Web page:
Review Super Mario RPG | Game is a masterpiece that (still) doesn’t know how to speak Portuguese


I must confess that I have never played the Super Mario RPG original. I know its importance and influence on the genre, but, as a Brazilian who grew up in the 1990s, I depended exclusively on what was available at the video store. And let’s agree that a game full of dialogues wasn’t that interesting, not even for the owners, much less for those who played and didn’t understand a word of English.

For this reason, I saw the new version released for Nintendo Switch as a historical reparation both on my part, which would finally check out one of the most acclaimed and beloved titles of the SNES generation, and on Nintendo itself, which would finally make the game more accessible for a greater number of people who, like me, were unable to experience this delightful adventure almost three decades ago.

And you don’t have to go far to understand that all the praise given to the game is more than justifiable. Not only because it introduces mechanics and ideas that are replicated to this day, but because it is a type of Mario game like nothing else. It’s just a shame that, even 30 years later, it still isn’t as accessible as Nintendo would like it to be.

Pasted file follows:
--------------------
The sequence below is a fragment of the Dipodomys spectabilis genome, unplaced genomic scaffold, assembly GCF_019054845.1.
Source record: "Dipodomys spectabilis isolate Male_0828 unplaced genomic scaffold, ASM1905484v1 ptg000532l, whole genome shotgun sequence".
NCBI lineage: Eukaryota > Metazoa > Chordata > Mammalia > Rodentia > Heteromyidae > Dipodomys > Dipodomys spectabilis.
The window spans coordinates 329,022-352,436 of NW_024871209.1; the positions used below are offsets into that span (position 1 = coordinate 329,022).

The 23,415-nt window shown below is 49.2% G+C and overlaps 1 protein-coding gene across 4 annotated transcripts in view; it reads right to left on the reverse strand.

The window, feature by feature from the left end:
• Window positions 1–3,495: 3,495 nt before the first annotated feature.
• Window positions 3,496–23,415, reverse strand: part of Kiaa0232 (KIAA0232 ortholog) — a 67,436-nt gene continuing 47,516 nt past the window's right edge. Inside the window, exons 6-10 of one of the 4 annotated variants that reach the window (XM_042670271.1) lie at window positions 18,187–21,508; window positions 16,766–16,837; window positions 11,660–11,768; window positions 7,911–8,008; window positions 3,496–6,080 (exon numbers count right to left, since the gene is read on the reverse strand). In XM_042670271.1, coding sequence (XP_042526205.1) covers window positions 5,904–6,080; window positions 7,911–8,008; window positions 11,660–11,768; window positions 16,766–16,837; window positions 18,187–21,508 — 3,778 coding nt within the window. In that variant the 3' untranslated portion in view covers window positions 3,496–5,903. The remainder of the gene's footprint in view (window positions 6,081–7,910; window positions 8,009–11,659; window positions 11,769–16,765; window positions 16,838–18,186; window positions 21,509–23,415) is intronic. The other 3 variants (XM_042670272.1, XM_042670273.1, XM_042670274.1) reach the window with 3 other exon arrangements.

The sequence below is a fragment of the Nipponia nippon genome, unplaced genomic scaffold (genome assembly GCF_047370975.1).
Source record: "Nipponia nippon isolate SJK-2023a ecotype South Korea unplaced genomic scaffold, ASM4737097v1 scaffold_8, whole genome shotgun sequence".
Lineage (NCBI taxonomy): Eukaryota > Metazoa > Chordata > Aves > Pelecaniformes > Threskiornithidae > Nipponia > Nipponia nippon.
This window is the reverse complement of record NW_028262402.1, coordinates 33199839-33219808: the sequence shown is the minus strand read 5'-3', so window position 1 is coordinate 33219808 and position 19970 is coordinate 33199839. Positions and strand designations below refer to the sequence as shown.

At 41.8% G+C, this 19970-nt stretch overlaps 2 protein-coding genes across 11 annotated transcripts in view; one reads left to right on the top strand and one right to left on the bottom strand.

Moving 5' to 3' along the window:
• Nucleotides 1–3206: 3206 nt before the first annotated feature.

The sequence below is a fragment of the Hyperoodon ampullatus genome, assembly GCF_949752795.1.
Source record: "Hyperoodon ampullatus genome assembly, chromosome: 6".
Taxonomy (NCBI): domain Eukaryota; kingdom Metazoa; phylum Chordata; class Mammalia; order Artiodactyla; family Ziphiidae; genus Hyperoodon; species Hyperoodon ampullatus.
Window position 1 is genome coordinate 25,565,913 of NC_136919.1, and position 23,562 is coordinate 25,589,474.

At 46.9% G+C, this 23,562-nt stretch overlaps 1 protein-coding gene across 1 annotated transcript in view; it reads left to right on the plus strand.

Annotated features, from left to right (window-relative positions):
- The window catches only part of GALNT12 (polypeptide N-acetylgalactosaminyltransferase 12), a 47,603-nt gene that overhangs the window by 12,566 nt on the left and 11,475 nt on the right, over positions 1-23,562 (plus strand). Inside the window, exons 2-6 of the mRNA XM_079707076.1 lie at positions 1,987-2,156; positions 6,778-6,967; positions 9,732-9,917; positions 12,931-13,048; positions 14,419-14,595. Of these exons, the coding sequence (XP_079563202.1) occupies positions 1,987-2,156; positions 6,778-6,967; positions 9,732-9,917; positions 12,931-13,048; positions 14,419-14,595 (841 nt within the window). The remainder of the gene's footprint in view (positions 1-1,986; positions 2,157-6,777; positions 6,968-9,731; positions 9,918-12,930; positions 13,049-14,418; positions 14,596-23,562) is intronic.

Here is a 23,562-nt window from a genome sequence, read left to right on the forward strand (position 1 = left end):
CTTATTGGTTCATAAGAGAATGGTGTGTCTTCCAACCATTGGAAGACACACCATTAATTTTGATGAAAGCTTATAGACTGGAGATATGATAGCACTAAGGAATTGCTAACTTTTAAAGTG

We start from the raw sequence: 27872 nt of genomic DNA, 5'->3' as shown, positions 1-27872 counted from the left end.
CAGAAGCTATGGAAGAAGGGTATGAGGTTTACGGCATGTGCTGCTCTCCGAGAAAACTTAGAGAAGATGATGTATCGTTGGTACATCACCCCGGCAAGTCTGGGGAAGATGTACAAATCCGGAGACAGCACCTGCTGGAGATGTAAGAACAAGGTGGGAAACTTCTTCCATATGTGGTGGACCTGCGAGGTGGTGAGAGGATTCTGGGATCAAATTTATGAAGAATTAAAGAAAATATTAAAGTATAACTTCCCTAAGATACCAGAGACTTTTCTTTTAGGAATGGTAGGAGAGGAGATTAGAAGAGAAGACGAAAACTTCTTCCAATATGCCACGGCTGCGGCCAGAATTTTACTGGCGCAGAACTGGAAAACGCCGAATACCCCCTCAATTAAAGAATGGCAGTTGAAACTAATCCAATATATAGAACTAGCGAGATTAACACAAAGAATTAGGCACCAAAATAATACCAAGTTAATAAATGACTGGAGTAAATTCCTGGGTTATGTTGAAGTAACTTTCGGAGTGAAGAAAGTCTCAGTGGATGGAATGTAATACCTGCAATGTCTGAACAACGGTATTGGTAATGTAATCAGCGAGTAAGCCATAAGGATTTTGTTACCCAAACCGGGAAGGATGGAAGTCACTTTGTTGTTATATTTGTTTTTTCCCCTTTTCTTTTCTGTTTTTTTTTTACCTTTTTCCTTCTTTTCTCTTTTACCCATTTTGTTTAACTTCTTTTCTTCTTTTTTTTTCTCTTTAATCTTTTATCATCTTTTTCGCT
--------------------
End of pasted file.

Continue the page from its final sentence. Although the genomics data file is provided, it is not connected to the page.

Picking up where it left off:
Extra and unusual charisma

Although I have never played the Super Mario RPG original, I know a lot about the other mustachioed hero games within the genre. In Paper Mario to the late franchise Mario & Luigi, I ventured into some of the character’s other adventures in turn-based combat. That’s why checking out the root of it all was quite interesting.

It’s a very traditional RPG, one with a group made up of three characters and a variety of attack and spell options. Who played any Final Fantasy classic will quickly understand the dynamics — which is more than understandable, since the 1996 game was developed by the then Square.

And this is the big difference between Super Mario RPG at the time of its original release and which is even more apparent in the Switch remake. Because it was produced by a team outside of Nintendo, many of the standards and characteristics that Big N adopted in its games are not present here, either due to the studio’s stylistic decision or because they have not yet been created. And that makes all the difference.

The entire Mario universe has always oozed charisma, but this specific game exudes a different aura. There is a type of humor, which oscillates between the naive and the sarcastic, that we no longer see in any other Nintendo game, much less from its mascot. And that’s what makes the game something unique, especially today.

From the scene in which Mario needs to be restrained so as not to punch a child to the couple of Toads wanting to rush the wedding so they can go on their honeymoon, there are small situations that give a special flavor to this adventure, differentiating it from what the games that came later to present.